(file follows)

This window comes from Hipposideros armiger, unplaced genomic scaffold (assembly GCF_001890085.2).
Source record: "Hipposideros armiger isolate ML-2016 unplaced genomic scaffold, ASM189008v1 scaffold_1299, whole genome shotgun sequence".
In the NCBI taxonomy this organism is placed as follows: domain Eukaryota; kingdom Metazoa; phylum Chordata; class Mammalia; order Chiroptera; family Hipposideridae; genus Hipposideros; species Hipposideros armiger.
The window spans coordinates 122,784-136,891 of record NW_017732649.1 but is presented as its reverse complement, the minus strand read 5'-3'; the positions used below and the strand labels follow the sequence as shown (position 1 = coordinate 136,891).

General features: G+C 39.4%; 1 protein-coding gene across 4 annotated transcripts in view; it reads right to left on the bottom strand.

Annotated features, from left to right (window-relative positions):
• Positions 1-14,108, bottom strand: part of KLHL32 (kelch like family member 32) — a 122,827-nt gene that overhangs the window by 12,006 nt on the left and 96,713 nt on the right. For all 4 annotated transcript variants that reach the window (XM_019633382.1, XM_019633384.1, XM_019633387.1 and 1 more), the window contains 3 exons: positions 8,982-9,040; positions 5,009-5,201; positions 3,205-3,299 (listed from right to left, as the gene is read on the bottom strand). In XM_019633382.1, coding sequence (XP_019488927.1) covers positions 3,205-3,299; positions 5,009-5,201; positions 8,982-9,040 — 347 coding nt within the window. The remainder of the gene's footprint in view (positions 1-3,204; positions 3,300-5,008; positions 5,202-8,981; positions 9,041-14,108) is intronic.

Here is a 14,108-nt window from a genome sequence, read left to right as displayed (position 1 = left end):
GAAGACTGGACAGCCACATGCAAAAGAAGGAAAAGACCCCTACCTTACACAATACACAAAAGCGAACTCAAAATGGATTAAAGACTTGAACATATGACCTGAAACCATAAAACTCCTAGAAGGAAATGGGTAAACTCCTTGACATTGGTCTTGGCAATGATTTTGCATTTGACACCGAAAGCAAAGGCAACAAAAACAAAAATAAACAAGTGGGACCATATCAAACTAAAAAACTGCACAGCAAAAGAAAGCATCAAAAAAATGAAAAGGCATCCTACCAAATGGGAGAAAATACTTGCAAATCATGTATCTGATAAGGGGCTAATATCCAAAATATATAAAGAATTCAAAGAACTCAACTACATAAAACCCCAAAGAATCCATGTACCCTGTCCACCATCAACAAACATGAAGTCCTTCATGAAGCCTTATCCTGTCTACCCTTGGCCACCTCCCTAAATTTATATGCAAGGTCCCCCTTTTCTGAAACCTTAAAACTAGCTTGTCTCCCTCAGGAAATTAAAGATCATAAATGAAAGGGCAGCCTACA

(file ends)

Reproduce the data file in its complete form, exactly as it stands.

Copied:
This window comes from Hipposideros armiger, unplaced genomic scaffold (assembly GCF_001890085.2).
Source record: "Hipposideros armiger isolate ML-2016 unplaced genomic scaffold, ASM189008v1 scaffold_1299, whole genome shotgun sequence".
In the NCBI taxonomy this organism is placed as follows: domain Eukaryota; kingdom Metazoa; phylum Chordata; class Mammalia; order Chiroptera; family Hipposideridae; genus Hipposideros; species Hipposideros armiger.
The window spans coordinates 122,784-136,891 of record NW_017732649.1 but is presented as its reverse complement, the minus strand read 5'-3'; the positions used below and the strand labels follow the sequence as shown (position 1 = coordinate 136,891).

General features: G+C 39.4%; 1 protein-coding gene across 4 annotated transcripts in view; it reads right to left on the bottom strand.

Annotated features, from left to right (window-relative positions):
• Positions 1-14,108, bottom strand: part of KLHL32 (kelch like family member 32) — a 122,827-nt gene that overhangs the window by 12,006 nt on the left and 96,713 nt on the right. For all 4 annotated transcript variants that reach the window (XM_019633382.1, XM_019633384.1, XM_019633387.1 and 1 more), the window contains 3 exons: positions 8,982-9,040; positions 5,009-5,201; positions 3,205-3,299 (listed from right to left, as the gene is read on the bottom strand). In XM_019633382.1, coding sequence (XP_019488927.1) covers positions 3,205-3,299; positions 5,009-5,201; positions 8,982-9,040 — 347 coding nt within the window. The remainder of the gene's footprint in view (positions 1-3,204; positions 3,300-5,008; positions 5,202-8,981; positions 9,041-14,108) is intronic.

Here is a 14,108-nt window from a genome sequence, read left to right as displayed (position 1 = left end):
GAAGACTGGACAGCCACATGCAAAAGAAGGAAAAGACCCCTACCTTACACAATACACAAAAGCGAACTCAAAATGGATTAAAGACTTGAACATATGACCTGAAACCATAAAACTCCTAGAAGGAAATGGGTAAACTCCTTGACATTGGTCTTGGCAATGATTTTGCATTTGACACCGAAAGCAAAGGCAACAAAAACAAAAATAAACAAGTGGGACCATATCAAACTAAAAAACTGCACAGCAAAAGAAAGCATCAAAAAAATGAAAAGGCATCCTACCAAATGGGAGAAAATACTTGCAAATCATGTATCTGATAAGGGGCTAATATCCAAAATATATAAAGAATTCAAAGAACTCAACTACATAAAACCCCAAAGAATCCATGTACCCTGTCCACCATCAACAAACATGAAGTCCTTCATGAAGCCTTATCCTGTCTACCCTTGGCCACCTCCCTAAATTTATATGCAAGGTCCCCCTTTTCTGAAACCTTAAAACTAGCTTGTCTCCCTCAGGAAATTAAAGATCATAAATGAAAGGGCAGCCTACA